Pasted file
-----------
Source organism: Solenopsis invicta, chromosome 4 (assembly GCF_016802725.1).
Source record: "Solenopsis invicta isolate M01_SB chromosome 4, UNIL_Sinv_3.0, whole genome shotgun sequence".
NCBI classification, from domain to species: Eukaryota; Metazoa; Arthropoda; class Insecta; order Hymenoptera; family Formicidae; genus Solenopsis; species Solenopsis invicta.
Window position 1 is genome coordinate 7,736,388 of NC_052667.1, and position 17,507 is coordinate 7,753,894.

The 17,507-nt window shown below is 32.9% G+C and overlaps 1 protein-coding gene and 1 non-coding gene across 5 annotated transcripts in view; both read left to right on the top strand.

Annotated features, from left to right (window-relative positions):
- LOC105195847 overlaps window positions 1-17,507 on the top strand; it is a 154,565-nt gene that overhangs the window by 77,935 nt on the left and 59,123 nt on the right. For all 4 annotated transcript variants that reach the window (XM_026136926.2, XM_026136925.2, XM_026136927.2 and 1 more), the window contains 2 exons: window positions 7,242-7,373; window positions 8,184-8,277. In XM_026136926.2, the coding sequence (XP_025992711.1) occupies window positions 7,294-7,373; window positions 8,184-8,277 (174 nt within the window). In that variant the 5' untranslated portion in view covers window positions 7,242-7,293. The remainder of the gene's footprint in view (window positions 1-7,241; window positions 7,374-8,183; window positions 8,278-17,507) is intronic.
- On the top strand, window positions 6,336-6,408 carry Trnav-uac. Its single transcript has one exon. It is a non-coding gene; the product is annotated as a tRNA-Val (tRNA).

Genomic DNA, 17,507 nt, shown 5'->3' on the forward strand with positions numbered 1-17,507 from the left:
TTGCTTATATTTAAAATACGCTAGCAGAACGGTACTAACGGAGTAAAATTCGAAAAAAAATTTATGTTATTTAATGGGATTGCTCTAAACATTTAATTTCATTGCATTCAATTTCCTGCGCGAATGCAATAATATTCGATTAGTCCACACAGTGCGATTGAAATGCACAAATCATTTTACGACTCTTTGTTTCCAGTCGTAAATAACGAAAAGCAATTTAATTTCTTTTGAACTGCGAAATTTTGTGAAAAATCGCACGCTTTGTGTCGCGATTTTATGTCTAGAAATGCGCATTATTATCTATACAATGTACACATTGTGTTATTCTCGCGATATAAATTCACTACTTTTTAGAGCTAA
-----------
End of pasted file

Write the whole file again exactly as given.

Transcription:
Source organism: Solenopsis invicta, chromosome 4 (assembly GCF_016802725.1).
Source record: "Solenopsis invicta isolate M01_SB chromosome 4, UNIL_Sinv_3.0, whole genome shotgun sequence".
NCBI classification, from domain to species: Eukaryota; Metazoa; Arthropoda; class Insecta; order Hymenoptera; family Formicidae; genus Solenopsis; species Solenopsis invicta.
Window position 1 is genome coordinate 7,736,388 of NC_052667.1, and position 17,507 is coordinate 7,753,894.

The 17,507-nt window shown below is 32.9% G+C and overlaps 1 protein-coding gene and 1 non-coding gene across 5 annotated transcripts in view; both read left to right on the top strand.

Annotated features, from left to right (window-relative positions):
- LOC105195847 overlaps window positions 1-17,507 on the top strand; it is a 154,565-nt gene that overhangs the window by 77,935 nt on the left and 59,123 nt on the right. For all 4 annotated transcript variants that reach the window (XM_026136926.2, XM_026136925.2, XM_026136927.2 and 1 more), the window contains 2 exons: window positions 7,242-7,373; window positions 8,184-8,277. In XM_026136926.2, the coding sequence (XP_025992711.1) occupies window positions 7,294-7,373; window positions 8,184-8,277 (174 nt within the window). In that variant the 5' untranslated portion in view covers window positions 7,242-7,293. The remainder of the gene's footprint in view (window positions 1-7,241; window positions 7,374-8,183; window positions 8,278-17,507) is intronic.
- On the top strand, window positions 6,336-6,408 carry Trnav-uac. Its single transcript has one exon. It is a non-coding gene; the product is annotated as a tRNA-Val (tRNA).

Genomic DNA, 17,507 nt, shown 5'->3' on the forward strand with positions numbered 1-17,507 from the left:
TTGCTTATATTTAAAATACGCTAGCAGAACGGTACTAACGGAGTAAAATTCGAAAAAAAATTTATGTTATTTAATGGGATTGCTCTAAACATTTAATTTCATTGCATTCAATTTCCTGCGCGAATGCAATAATATTCGATTAGTCCACACAGTGCGATTGAAATGCACAAATCATTTTACGACTCTTTGTTTCCAGTCGTAAATAACGAAAAGCAATTTAATTTCTTTTGAACTGCGAAATTTTGTGAAAAATCGCACGCTTTGTGTCGCGATTTTATGTCTAGAAATGCGCATTATTATCTATACAATGTACACATTGTGTTATTCTCGCGATATAAATTCACTACTTTTTAGAGCTAA